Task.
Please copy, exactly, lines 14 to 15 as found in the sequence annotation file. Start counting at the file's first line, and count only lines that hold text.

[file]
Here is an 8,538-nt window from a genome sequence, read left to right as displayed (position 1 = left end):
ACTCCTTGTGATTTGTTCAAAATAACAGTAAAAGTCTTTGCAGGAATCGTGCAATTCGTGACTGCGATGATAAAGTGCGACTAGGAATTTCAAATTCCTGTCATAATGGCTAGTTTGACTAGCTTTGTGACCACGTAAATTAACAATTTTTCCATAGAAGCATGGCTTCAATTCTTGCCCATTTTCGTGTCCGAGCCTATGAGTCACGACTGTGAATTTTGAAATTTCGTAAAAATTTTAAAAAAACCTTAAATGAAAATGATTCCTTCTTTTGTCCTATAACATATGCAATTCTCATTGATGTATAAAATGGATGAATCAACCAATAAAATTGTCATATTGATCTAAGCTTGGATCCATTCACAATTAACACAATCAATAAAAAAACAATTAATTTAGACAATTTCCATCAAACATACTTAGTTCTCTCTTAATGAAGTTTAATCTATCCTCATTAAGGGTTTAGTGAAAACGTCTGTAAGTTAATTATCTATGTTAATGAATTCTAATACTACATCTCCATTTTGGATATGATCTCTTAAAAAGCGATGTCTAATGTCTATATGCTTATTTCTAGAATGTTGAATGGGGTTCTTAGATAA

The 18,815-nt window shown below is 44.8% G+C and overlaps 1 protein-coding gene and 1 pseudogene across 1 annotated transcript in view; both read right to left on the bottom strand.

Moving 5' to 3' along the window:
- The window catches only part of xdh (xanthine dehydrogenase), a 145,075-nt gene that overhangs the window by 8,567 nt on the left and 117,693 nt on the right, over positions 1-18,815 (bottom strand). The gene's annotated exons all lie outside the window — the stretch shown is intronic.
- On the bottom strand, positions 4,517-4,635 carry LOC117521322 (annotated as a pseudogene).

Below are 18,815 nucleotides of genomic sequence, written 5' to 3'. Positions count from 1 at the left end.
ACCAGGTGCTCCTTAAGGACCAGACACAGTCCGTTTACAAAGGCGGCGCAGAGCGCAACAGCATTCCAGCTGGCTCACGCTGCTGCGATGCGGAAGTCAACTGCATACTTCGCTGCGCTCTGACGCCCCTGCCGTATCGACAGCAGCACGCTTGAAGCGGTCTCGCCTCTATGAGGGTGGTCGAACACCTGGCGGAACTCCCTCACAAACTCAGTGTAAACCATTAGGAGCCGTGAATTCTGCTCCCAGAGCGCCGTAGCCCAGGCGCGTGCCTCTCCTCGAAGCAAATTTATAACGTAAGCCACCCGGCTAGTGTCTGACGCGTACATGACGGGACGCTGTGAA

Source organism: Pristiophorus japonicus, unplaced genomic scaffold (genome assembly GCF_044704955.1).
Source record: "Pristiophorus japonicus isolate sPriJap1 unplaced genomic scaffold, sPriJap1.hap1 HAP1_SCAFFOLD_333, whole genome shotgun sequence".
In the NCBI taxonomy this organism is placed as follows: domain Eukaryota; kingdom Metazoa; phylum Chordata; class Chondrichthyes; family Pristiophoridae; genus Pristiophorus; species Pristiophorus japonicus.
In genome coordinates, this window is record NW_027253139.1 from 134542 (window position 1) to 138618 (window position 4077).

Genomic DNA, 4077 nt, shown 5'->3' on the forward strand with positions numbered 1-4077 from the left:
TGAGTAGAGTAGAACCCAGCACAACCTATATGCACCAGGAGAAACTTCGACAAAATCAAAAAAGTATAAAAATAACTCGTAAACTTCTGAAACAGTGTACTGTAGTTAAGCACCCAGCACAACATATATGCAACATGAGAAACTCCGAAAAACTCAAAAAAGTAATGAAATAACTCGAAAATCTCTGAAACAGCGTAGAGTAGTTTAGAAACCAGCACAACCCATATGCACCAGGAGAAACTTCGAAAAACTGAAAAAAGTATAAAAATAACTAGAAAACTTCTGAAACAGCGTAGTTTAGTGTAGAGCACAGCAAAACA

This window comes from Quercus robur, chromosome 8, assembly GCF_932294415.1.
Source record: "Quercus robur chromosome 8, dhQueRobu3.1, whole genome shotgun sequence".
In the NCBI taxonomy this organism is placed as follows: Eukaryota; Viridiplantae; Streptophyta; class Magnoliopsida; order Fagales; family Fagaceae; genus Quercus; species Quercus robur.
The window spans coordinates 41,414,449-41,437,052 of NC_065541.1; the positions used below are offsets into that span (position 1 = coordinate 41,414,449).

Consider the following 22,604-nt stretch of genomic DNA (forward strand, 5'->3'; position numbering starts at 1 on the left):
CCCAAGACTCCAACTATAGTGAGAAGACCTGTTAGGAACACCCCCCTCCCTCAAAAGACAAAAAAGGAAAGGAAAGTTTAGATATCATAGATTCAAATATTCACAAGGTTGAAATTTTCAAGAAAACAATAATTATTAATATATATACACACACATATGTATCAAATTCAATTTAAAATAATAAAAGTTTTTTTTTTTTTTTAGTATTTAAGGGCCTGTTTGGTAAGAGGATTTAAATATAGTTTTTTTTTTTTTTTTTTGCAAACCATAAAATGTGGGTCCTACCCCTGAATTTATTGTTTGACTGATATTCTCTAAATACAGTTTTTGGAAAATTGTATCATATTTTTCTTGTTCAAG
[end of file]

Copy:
TGAGTAGAGTAGAACCCAGCACAACCTATATGCACCAGGAGAAACTTCGACAAAATCAAAAAAGTATAAAAATAACTCGTAAACTTCTGAAACAGTGTACTGTAGTTAAGCACCCAGCACAACATATATGCAACATGAGAAACTCCGAAAAACTCAAAAAAGTAATGAAATAACTCGAAAATCTCTGAAACAGCGTAGAGTAGTTTAGAAACCAGCACAACCCATATGCACCAGGAGAAACTTCGAAAAACTGAAAAAAGTATAAAAATAACTAGAAAACTTCTGAAACAGCGTAGTTTAGTGTAGAGCACAGCAAAACA

This window comes from Quercus robur, chromosome 8, assembly GCF_932294415.1.